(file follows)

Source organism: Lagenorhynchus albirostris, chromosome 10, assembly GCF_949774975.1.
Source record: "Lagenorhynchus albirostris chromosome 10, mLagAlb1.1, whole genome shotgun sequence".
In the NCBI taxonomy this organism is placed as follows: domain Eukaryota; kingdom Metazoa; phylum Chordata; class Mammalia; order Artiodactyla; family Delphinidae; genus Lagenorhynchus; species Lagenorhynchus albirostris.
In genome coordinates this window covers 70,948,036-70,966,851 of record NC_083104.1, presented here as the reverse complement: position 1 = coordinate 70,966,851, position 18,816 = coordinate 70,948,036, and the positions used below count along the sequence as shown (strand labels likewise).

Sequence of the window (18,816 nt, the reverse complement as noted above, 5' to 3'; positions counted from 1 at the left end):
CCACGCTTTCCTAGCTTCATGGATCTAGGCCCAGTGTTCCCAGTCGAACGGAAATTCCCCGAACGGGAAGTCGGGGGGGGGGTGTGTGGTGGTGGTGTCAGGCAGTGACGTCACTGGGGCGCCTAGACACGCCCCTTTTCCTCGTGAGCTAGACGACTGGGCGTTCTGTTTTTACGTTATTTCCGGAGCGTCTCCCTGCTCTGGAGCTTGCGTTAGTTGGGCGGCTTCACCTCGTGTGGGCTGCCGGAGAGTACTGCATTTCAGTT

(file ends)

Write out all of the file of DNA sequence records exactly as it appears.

Source organism: Lagenorhynchus albirostris, chromosome 10, assembly GCF_949774975.1.
Source record: "Lagenorhynchus albirostris chromosome 10, mLagAlb1.1, whole genome shotgun sequence".
In the NCBI taxonomy this organism is placed as follows: domain Eukaryota; kingdom Metazoa; phylum Chordata; class Mammalia; order Artiodactyla; family Delphinidae; genus Lagenorhynchus; species Lagenorhynchus albirostris.
In genome coordinates this window covers 70,948,036-70,966,851 of record NC_083104.1, presented here as the reverse complement: position 1 = coordinate 70,966,851, position 18,816 = coordinate 70,948,036, and the positions used below count along the sequence as shown (strand labels likewise).

Sequence of the window (18,816 nt, the reverse complement as noted above, 5' to 3'; positions counted from 1 at the left end):
CCACGCTTTCCTAGCTTCATGGATCTAGGCCCAGTGTTCCCAGTCGAACGGAAATTCCCCGAACGGGAAGTCGGGGGGGGGGTGTGTGGTGGTGGTGTCAGGCAGTGACGTCACTGGGGCGCCTAGACACGCCCCTTTTCCTCGTGAGCTAGACGACTGGGCGTTCTGTTTTTACGTTATTTCCGGAGCGTCTCCCTGCTCTGGAGCTTGCGTTAGTTGGGCGGCTTCACCTCGTGTGGGCTGCCGGAGAGTACTGCATTTCAGTT